Suitably, the superabsorbent material is in the form of particles which, in the unswollen state, have maximum cross-sectional diameters ranging between about 50 and about 1,000 microns; desirably, between about 100 and about 800 microns; more desirably, between about 200 and about 650 microns; and most desirably, between about 300 and about 600 microns, as determined by sieve analysis according to American Society for Testing Materials Test Method D-1921. It is understood that the particles of superabsorbent material may include solid particles, porous particles, or may be agglomerated particles including many smaller particles agglomerated into particles falling within the described size range.

AUL values may be determined by a number of methods known to those of skill in the art. One such method is described in U.S. Pat. No. 5,601,542, issued to Melius et al. AUL is believed to be a function of the following factors: (1) gel stiffness while swelling, (2) ability to imbibe the fluid by osmotic and internal electrostatic repulsion forces, (3) surface wettability of the superabsorbent material and (4) particle size distribution when wet.

Those of skill in the art will readily appreciate that other suitable arrangements for the absorbent structures (50) of the present invention include configurations having one or more layers. Each layer may include particles of superabsorbent material, non-superabsorbent material and/or combinations thereof. The layers of any such multi-layered absorbent structure (50) may be connected or otherwise associated together in an operable manner. As used herein when describing layers of an absorbent structure (50), the term “associated” is intended to encompass configurations in which two or more layers are directly in liquid communication with each other, as well as configurations where two or more layers are indirectly in liquid communication with each other by affixing portions of a layer to intermediate members or elements which in turn are affixed to at least portions of another layer. In addition to hydrophilic fibers, one or more layers of an absorbent structure (50) may include other non-superabsorbent material such as, for example, scrim material.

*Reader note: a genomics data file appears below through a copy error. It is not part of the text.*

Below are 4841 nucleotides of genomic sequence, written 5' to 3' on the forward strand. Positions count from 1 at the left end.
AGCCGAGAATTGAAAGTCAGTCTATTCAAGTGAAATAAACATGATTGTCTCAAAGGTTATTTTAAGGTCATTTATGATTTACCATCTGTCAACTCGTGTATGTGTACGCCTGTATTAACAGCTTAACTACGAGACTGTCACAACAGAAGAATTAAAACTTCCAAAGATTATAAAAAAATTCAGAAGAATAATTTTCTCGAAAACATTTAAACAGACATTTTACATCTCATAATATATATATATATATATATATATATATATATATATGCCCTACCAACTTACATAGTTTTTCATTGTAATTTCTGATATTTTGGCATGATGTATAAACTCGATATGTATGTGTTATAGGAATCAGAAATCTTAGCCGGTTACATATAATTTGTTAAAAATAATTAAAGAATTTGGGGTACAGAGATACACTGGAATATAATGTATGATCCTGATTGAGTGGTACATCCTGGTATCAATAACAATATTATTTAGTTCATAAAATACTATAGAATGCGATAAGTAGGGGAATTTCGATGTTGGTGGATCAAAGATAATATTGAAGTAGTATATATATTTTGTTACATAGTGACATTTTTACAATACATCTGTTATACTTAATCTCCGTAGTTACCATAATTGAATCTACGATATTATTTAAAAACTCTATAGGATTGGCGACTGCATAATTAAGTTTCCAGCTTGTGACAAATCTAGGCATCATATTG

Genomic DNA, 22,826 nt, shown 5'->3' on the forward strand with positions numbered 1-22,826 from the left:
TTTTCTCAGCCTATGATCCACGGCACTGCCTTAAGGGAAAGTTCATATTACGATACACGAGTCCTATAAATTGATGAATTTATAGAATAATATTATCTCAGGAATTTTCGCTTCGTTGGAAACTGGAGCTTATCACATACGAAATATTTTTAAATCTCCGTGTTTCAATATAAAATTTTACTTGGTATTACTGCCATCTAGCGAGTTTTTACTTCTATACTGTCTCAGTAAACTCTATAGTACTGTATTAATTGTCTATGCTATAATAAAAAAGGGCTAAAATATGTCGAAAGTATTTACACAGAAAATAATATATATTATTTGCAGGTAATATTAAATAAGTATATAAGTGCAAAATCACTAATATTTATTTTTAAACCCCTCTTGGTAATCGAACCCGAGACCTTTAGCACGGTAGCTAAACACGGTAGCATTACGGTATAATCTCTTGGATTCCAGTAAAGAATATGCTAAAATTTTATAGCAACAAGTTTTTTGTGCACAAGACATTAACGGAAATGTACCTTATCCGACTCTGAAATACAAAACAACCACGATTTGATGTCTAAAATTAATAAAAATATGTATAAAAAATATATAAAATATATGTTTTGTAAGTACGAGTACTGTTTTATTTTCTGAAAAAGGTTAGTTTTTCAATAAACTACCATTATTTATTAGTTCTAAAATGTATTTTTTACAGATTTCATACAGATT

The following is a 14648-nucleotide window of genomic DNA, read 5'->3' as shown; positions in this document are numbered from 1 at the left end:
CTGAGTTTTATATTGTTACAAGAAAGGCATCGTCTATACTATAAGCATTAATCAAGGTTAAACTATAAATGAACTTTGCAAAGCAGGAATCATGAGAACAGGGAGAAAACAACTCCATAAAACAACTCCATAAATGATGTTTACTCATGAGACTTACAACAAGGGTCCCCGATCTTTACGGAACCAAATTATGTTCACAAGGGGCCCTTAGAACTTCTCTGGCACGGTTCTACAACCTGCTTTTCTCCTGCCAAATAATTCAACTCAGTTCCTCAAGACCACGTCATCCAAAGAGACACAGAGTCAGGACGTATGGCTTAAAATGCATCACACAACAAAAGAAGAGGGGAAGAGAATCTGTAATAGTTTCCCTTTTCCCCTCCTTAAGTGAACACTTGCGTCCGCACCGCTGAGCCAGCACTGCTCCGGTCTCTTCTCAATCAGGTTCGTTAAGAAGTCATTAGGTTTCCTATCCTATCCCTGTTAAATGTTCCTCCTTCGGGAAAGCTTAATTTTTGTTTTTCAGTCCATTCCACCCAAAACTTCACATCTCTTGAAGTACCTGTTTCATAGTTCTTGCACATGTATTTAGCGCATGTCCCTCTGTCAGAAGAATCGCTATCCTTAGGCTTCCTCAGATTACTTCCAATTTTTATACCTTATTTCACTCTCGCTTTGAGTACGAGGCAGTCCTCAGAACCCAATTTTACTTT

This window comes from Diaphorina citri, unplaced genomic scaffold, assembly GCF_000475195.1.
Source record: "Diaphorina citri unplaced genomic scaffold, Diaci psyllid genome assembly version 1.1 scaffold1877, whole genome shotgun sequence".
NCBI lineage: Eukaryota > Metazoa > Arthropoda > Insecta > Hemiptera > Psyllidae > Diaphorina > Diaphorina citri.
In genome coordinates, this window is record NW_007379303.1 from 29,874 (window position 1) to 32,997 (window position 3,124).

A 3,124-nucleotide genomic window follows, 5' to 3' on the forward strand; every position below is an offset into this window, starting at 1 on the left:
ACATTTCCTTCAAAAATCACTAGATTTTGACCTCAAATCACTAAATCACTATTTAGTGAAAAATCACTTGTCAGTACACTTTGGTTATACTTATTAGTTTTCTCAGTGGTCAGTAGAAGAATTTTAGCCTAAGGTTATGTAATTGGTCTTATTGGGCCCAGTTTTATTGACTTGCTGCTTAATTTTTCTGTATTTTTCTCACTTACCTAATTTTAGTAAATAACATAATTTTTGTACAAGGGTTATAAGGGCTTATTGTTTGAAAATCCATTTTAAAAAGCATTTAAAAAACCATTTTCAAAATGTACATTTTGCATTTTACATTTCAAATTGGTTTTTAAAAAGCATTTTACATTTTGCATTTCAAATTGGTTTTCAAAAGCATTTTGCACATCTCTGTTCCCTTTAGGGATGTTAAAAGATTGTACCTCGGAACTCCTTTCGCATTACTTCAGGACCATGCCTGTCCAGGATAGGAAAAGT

Suitably, the absorbent structures (50) of the present invention have a basis weight of no less than about 200; alternatively, no less than about 300, or finally, alternatively, no less than about 500 grams per square meter (gsm). Furthermore, the absorbent structures (50) of the present invention suitably have a basis weight of no greater than about 800; alternatively, no greater than about 700; or finally, alternatively, no greater than about 600 grams per square meter. Thus, suitable configurations of the absorbent structure (50) of the present invention may have basis weights ranging between no less than about 200 up to no greater than about 800 gsm; although the approximate basis weight may vary according to, inter alia, the general design and intended use of the absorbent structure (50).